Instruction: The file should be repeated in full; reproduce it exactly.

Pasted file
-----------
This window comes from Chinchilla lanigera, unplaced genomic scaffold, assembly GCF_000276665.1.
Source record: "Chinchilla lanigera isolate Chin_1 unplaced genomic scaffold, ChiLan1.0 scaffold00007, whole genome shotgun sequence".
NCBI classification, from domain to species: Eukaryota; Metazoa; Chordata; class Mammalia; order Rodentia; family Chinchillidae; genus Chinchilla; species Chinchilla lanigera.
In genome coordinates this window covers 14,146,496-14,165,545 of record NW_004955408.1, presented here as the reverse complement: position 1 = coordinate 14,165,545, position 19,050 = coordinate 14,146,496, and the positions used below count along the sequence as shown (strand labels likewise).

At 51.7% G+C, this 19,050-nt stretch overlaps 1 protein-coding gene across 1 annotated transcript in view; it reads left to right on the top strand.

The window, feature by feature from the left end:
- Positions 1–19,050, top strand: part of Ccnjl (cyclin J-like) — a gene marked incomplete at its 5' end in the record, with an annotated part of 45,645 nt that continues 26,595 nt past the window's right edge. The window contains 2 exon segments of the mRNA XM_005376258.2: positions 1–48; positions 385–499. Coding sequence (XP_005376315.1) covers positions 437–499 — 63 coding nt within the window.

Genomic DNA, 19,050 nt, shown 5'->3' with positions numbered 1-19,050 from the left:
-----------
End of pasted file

This window comes from Chinchilla lanigera, unplaced genomic scaffold, assembly GCF_000276665.1.
Source record: "Chinchilla lanigera isolate Chin_1 unplaced genomic scaffold, ChiLan1.0 scaffold00007, whole genome shotgun sequence".
NCBI classification, from domain to species: Eukaryota; Metazoa; Chordata; class Mammalia; order Rodentia; family Chinchillidae; genus Chinchilla; species Chinchilla lanigera.
In genome coordinates this window covers 14,146,496-14,165,545 of record NW_004955408.1, presented here as the reverse complement: position 1 = coordinate 14,165,545, position 19,050 = coordinate 14,146,496, and the positions used below count along the sequence as shown (strand labels likewise).

At 51.7% G+C, this 19,050-nt stretch overlaps 1 protein-coding gene across 1 annotated transcript in view; it reads left to right on the top strand.

The window, feature by feature from the left end:
- Positions 1–19,050, top strand: part of Ccnjl (cyclin J-like) — a gene marked incomplete at its 5' end in the record, with an annotated part of 45,645 nt that continues 26,595 nt past the window's right edge. The window contains 2 exon segments of the mRNA XM_005376258.2: positions 1–48; positions 385–499. Coding sequence (XP_005376315.1) covers positions 437–499 — 63 coding nt within the window.

Genomic DNA, 19,050 nt, shown 5'->3' with positions numbered 1-19,050 from the left: